During eye development, progenitor cell proliferation and differentiation must be carefully orchestrated to ensure that an eye of the right size and cellular composition is generated. Retinal cancers and neurodegenerative diseases have been linked to an imbalance between proliferation and differentiation. This project investigates how extrinsic cues and intrinsic factors collaborate during the transition from proliferation to differentiation, probing the mechanisms that control eye growth and development in zebrafish. Zebrafish are particularly amenable to high- resolution imaging and embryological manipulations, allowing developmental events to be studied in real time and correlated with genetic, molecular, and cellular changes.
SPECIFIC AIMS Aim 1: To investigate how cell cycle phase and components of the cell cycle machinery sensitize cells to local differentiation cues. This section asks whether retinal progenitor cells (RPCs) in G2/M are more susceptible to extrinsic differentiation cues. By transplanting mutant cells that hyperproliferate or cycle slowly into wild-type hosts, we will assess the susceptibility of cycling RPCs to environmental differentiation factors.
Aim 2 : To examine how retinoic acid signaling alters proliferation in a retinal stem cell niche.
This aim i s based on preliminary analysis of a novel small-eyed mutant in which retinoic acid (RA) target genes are upregulated throughout a stem cell niche in the peripheral retina. Using pharmacological and genetic approaches, it examines the impact of RA on proliferation, differentiation, and cell cycle kinetics.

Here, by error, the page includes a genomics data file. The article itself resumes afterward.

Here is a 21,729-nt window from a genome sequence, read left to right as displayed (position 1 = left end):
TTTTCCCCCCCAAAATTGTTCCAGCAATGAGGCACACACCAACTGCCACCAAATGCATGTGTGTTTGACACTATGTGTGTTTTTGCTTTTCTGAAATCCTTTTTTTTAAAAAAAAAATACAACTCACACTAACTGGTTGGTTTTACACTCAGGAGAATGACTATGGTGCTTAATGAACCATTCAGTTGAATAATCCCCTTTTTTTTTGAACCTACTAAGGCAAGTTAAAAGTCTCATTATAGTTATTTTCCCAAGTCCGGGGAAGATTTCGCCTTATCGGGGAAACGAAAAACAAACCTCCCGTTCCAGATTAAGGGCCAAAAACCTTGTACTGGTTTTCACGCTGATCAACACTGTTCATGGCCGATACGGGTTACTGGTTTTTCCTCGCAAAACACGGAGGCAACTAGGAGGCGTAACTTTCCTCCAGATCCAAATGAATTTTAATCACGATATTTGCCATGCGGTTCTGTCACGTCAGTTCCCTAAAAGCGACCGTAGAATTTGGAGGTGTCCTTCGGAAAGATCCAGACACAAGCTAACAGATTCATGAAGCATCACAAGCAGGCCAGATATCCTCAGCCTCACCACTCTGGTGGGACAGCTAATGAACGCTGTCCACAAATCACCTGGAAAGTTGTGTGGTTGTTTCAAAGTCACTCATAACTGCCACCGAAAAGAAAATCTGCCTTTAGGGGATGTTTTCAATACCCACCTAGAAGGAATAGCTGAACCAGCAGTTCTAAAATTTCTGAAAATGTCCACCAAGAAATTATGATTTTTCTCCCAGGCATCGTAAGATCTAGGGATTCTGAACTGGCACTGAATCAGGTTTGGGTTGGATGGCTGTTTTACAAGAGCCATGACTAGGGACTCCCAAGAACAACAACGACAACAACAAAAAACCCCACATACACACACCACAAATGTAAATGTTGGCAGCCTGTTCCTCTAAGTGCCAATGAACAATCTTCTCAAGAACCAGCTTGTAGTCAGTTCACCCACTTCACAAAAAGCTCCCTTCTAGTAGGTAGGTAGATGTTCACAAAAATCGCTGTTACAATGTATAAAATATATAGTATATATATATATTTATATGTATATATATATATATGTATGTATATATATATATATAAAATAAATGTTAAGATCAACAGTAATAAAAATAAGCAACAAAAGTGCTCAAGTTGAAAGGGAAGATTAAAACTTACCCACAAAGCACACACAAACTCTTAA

Aim 3 : To probe the relationship between dorsal-ventral patterning and stem cell mediated growth in the zebrafish retina. The experiments in this aim employ gain- and loss-of-function approaches along with pharmacological manipulations to (1) assess whether Gdf6a-mediated patterning of the retina is required for maintenance of the ciliary marginal zone (CMZ), a retinal stem cell niche;and (2) investigate whether RA directly controls gene expression within the CMZ to directly modulate retinal stem and progenitor cell behaviors. Significance: By identifying mechanisms that coax retinal progenitor cells from proliferation to differentiation, this project will impact our understanding of growth, repair, and regeneration in the retina and the entire central nervous system.
To shed new light on the mechanisms of stem cell maintenance, proliferation, and neurogenesis in the vertebrate retina, this proposal explores how extrinsic cues and cell-intrinsic programs influence the transition from proliferation to differentiation in the growing zebrafish retina.